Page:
Insurance advisors shake off recession

By Mark Noble | June 15, 2009 | Last updated on June 15, 2009
3 min read

A life insurance licence has proven its worth during this recession. Individual life insurance sales in Canada specifically held up remarkably well in what has been an extraordinarily bad recession, according to LIMRA.

“Canadian life insurance sales were relatively level, actually. With only a 1% decline for annualized premiums in the first quarter of 2009,” James W. Kerley, president of the U.S.-based LIMRA told a group of assembled distribution professionals at LOMA’s annual conference in Toronto.

Canada’s retail insurance sales force may be aging, but it has not lost its sales edge. U.S. life sales had double-digit declines, as clients continued to let their universal life contracts lapse and no new sales replaced these policies. The same situation with universal life exists in Canada, but Canadian advisors have done a good job of offsetting those losses with new sales in term and whole life policies.

“The biggest concern for the Canadian life insurance industry was the universal life product. Sales were down about 14% compared to the first quarter of last year,” Kerley says. “Term and whole life products continue to do well despite the recession. We hear from a number of companies that it’s a great time to be adding those types of products to the portfolio. It’s a great time to be a mutual insurance company, and it’s a great time to be a term insurance provider.”

The Canadian market share of UL policies has declined year over year to 36% from 42%, according to LIMRA. Meanwhile, whole life has seen its market share grow to nearly 30% from 27%, accompanied by an 11% jump in annualized premium growth. Term sales saw about half that growth rate, climbing by about 6% in annualized premium growth.

When it comes to whole life sales, producers are having success selling volume. Policy counts are up in term and whole life, but the average policy size tends to be relatively small. Whole life policy size declined by 4%, with the average policy size at roughly $100,000, generating on average a premium of $17.33 per $1,000.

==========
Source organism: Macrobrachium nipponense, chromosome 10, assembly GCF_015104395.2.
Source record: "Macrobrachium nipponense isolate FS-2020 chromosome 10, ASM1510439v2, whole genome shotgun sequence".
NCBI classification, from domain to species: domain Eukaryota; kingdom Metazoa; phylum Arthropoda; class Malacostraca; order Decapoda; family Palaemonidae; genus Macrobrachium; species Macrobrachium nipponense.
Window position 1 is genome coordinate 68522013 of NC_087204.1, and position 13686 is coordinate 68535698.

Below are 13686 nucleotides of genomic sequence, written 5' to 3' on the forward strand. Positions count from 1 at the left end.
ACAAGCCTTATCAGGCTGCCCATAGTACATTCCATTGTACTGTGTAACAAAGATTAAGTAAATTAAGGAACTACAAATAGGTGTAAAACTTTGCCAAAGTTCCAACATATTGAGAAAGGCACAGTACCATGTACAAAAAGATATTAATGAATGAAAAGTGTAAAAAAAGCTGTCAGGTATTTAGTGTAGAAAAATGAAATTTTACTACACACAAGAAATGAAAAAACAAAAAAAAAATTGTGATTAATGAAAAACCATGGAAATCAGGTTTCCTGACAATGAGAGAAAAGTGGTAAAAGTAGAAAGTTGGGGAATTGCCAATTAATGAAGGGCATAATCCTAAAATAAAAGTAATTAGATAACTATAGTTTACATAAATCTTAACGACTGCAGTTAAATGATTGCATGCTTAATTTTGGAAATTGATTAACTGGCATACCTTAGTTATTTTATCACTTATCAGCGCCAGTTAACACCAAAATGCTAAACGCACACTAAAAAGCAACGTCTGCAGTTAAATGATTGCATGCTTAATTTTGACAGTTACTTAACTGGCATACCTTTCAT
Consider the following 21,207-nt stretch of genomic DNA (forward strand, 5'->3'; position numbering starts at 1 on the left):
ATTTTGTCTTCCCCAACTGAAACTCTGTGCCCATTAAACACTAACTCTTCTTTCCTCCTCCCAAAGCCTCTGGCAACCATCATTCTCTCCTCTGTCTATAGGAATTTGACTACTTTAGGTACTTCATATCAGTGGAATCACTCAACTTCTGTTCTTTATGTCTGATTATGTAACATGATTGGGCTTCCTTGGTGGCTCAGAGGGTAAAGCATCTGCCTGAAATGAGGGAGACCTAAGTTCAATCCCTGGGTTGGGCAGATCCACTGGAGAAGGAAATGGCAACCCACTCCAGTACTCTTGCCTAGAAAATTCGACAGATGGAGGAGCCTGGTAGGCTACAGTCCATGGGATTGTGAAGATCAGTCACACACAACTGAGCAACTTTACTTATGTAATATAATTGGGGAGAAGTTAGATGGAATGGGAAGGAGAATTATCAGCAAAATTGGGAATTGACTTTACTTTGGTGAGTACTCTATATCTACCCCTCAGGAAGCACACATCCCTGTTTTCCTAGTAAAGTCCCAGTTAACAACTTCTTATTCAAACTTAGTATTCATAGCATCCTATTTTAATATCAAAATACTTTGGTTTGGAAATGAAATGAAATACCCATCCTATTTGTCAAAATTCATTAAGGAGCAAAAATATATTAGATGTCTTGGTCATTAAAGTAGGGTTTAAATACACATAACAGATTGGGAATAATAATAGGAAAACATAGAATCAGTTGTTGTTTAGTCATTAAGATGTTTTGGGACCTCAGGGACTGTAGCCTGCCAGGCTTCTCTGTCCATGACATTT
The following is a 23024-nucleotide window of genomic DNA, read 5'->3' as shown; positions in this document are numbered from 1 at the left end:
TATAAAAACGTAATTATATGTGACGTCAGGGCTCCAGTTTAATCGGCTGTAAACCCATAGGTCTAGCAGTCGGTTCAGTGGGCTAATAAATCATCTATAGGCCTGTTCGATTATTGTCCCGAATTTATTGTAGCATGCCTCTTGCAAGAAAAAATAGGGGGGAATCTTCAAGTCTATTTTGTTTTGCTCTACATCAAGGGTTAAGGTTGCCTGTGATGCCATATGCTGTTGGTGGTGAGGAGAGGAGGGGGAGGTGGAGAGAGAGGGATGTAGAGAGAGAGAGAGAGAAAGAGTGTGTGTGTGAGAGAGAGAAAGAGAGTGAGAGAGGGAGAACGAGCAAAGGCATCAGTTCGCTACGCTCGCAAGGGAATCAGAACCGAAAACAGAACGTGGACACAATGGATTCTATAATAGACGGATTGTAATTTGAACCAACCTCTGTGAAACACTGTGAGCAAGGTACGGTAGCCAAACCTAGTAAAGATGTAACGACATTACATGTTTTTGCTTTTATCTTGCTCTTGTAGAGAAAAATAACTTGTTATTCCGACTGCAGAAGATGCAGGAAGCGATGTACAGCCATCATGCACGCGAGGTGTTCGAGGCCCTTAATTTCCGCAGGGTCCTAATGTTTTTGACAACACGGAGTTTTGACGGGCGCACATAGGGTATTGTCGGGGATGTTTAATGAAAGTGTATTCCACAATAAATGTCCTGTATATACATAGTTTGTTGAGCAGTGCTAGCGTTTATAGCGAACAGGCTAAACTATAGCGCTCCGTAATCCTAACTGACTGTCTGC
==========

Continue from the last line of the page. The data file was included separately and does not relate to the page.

Whole life policy sales were the bread and butter of the career sales forces, representing 43% of their sales for the first quarter, a 3% growth from the same period in 2008. This may account for the superior sales success of career insurance sales forces, which saw a substantial annualized premium growth versus independent agents, who saw a decline in their market share of sales.

On the independent side, term policies were the go-to product, accounting for about 45% of sales. What’s interesting to note about these sales are the demographics of those who buy term policies — most notably affluent clients.

Term policies saw a 3% growth rate in premiums per policy. The average term policy size was $378,000. Kerley says LIMRA expects to see an even greater proportion of high net worth clients buying term coverage based on the preliminary numbers gathered for the second quarter of 2009.

“Policy counts are going up, but face amounts are tending to be smaller in the U.S., and that’s probably going to be true in the Canadian marketplace as well,” Kerley says. “We’re also seeing a lot of term insurance being sold to the high net worth market. They are recognizing the need for insurance, but they are not buying a lot of universal life or whole life policies.”

The recession is also proving a blessing in terms of recruitment, and many insurance companies have ramped up their recruitment efforts. Both the relative market stability of insurance sales and a larger labour pool are allowing insurance companies to attract higher-quality recruits, Kerley says.

“It’s actually a great time to find really good candidates; that’s not unusual in economic downturns to be doing that,” Kerley says.


Mark Noble